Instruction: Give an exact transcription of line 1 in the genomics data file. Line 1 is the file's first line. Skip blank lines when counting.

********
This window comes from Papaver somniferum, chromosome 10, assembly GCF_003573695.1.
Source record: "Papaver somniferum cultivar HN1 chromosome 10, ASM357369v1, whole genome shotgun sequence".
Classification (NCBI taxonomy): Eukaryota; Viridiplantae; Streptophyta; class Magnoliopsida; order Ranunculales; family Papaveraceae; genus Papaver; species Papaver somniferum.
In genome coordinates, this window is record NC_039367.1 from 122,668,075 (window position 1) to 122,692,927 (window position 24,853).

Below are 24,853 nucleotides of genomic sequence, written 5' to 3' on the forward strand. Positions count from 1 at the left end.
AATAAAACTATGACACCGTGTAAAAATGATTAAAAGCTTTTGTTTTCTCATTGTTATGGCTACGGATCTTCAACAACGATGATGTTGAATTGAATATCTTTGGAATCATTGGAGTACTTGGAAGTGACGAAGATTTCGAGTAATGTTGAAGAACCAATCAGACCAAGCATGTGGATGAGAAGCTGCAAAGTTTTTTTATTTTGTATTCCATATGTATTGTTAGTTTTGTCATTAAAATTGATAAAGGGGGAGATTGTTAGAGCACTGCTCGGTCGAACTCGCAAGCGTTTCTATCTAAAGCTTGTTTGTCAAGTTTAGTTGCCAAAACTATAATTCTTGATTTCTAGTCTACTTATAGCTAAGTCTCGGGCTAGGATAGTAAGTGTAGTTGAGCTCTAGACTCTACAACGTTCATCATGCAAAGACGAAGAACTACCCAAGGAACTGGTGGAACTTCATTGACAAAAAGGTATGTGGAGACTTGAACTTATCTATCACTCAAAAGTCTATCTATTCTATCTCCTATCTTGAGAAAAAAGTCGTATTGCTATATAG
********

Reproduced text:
This window comes from Papaver somniferum, chromosome 10, assembly GCF_003573695.1.